In Hawai‘i , owls are creatures of myth. Owls are said to rescue lost souls from the underworld and guide armies to safety. Hawaiian legends say the god Kāne took the form of an owl in battle to protect his people. Seeing an owl is always exciting, and it’s easy to overlook the fact that today there are two species of owls in Hawai‘i : the native pueo and the introduced barn owl.
The pueo, known to scientists as Asio flammeus sandwichensis, is a subspecies of the short-eared owl; it’s found only in Hawai‘i . For many Hawaiian families, both ancient and modern, pueo are ‘aumakua, ancestral guardians that protect the family from harm. Pueo are skilled hunters, dining on mice, insects, and small birds. Scientists believe they arrived in Hawai‘i after the Polynesians and it’s possible that introduced rats helped the population establish. Unlike many owls, pueo hunt during the day but like the fate of many birds native to Hawai‘i , their population levels are now low and they are rarely seen.
Pueo can be distinguished from the introduced barn owl (Tyto alba) by appearance as well as hunting behavior. Pueo are smaller, stockier, and darker in color than the barn owl with brown streaking and a brown, round face whereas barn owls are lanky and light in color with a nearly white, heart-shaped face. Pueo nest on the ground, making them more vulnerable to introduced mammals like rats, mongoose, and cats, whereas barn owls nest in tree cavities. Pueo are more active during the day than the barn owl.
Most owl sightings today are likely to be barn owls. Between 1958 and 1963, the Hawai‘i Board of Agriculture
and Forestry imported 86 barn owls to Hawai‘i Island, Moloka‘i, O‘ahu, and Kaua‘i to control rats in cane fields. The population took off and today this generalist predator is common on all the main Hawaiian Islands and has also been seen in the Northwest Hawaiian Islands. Unfortunately, there is no evidence that the barn owl has had a significant impact on rat populations.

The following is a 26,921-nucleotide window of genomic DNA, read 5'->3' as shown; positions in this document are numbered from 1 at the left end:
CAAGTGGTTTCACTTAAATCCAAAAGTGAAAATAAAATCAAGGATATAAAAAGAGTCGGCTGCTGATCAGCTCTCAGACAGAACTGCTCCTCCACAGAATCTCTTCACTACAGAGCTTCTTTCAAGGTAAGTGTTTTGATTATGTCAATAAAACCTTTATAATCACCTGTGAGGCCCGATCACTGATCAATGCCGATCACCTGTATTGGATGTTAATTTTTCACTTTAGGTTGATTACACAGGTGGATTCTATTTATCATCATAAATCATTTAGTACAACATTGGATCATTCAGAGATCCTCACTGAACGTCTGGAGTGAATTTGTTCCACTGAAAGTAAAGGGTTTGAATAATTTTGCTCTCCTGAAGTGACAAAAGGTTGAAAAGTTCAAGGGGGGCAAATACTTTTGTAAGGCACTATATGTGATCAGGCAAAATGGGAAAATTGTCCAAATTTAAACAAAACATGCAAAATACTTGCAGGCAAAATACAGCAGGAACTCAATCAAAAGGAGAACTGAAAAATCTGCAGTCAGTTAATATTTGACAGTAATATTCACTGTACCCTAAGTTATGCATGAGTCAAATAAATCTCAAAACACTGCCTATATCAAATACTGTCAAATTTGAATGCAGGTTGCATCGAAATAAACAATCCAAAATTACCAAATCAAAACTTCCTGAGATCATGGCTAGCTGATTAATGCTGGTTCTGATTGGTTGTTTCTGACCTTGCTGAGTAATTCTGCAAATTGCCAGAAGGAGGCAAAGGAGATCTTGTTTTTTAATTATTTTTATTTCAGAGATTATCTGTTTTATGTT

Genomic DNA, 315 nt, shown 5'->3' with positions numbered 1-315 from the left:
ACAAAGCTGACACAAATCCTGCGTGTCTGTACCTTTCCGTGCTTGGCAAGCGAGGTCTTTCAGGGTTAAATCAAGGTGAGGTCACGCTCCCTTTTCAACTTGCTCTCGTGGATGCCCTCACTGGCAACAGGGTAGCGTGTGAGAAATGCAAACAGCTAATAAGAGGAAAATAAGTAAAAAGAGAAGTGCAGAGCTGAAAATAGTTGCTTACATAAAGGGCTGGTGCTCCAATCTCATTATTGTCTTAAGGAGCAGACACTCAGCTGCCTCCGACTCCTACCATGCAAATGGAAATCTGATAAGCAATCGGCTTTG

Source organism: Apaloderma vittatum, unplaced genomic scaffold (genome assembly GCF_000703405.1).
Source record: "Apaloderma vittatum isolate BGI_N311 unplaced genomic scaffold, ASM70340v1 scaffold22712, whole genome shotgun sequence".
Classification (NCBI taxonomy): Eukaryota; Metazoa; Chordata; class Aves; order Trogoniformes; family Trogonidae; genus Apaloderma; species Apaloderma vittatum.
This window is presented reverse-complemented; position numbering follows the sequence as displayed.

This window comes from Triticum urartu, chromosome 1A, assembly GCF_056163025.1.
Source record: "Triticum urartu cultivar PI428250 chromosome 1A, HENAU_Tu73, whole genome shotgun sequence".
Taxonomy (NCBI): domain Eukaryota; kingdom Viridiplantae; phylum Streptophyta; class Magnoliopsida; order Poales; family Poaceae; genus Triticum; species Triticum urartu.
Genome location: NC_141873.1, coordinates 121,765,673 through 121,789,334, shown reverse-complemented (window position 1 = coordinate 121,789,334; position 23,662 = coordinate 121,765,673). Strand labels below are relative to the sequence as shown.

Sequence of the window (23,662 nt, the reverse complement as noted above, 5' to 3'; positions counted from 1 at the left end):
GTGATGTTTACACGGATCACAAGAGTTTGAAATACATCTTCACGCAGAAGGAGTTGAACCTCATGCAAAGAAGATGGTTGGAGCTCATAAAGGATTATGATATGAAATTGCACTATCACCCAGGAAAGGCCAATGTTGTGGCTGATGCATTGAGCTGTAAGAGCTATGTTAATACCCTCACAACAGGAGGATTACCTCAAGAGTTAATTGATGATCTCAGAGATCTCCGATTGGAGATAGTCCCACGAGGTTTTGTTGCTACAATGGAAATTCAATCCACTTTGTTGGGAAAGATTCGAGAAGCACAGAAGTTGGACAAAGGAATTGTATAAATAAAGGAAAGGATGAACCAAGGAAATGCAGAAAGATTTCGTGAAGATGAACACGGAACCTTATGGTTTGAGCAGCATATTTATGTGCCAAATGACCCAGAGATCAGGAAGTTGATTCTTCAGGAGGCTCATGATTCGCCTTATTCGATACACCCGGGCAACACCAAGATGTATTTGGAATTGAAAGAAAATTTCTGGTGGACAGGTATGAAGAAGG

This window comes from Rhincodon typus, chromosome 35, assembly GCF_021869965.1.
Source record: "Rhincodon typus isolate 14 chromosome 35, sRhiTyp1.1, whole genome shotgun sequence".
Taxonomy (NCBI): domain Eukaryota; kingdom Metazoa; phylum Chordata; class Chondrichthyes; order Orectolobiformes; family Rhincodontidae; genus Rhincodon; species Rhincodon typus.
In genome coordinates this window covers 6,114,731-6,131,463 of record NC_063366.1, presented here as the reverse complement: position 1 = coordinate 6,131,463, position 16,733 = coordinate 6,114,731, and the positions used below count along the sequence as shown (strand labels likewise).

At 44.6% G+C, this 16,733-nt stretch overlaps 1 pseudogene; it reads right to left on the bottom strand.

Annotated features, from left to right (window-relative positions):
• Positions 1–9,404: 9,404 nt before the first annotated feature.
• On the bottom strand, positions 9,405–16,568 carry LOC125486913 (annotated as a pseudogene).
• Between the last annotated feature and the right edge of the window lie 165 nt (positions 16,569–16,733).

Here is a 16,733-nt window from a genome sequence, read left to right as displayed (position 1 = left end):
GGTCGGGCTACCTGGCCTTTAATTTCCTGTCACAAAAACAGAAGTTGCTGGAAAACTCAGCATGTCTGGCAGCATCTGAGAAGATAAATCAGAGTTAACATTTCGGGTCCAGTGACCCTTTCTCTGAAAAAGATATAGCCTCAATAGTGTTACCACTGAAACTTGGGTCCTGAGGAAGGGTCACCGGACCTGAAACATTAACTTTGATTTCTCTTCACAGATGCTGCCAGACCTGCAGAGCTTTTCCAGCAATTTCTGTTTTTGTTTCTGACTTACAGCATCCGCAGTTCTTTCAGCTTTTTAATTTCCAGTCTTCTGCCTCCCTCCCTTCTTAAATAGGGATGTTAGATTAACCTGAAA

This introduced species may start hunting around dusk, but mostly stalks its prey under the cover of darkness. Its nocturnal habits raise concerns for resource managers working to protect native birds as barn owls can take advantage of species that may be naïve to a nocturnal raptor.
Jay Penniman of the Maui Nui Seabird Recovery Project has seen the impacts first hand. His project works to protect ‘ua‘u, or Hawaiian petrel, an endangered ground-nesting seabird. On Lanai, crews regularly recovered carcasses from ‘ua‘u killed by barn owls. “In the area we were working, we’d find a half dozen kills in a year,” says Penniman. “This indicates it’s a relatively common occurrence.” They know pueo are not the culprit as pueo are active during the day and the ‘ua‘u only return to their burrows at night. Additionally pueo are slightly smaller than the ‘ua‘u, making the native seabird an unlikely target. Penniman suspects that the barn owls learn to specialize on seabirds and once that happens, become very effective. Other native birds are vulnerable as well: barn owls have been known to snatch Newell’s shearwaters, Hawaiian stilts, Bulwer’s petrels, brown noddies, Hawaiian ducks, and nēnē goslings. Barn owls are protected under the migratory bird act, but exemptions are allowed to remove these predators in critical refuge areas.
Meanwhile, pueo populations have declined dramatically. At the end of the 19th century, pueo were widespread and often seen throughout the islands. But despite being active during the day, these owls are rarely seen today. Besides predation, other possible causes include disease, collisions with vehicles and habitat loss.
You can help. If you find an injured pueo, the Hawai‘i Wildlife Center on Hawai‘i Island can help rehabilitate it. Find out more information on their website: www.hawaiiwildlifecenter.org
By Lissa Fox Strohecker. Originally published in the Maui News, November 9th, 2014 as part of the Kia‘i Moku Column from the Maui Invasive Species Committee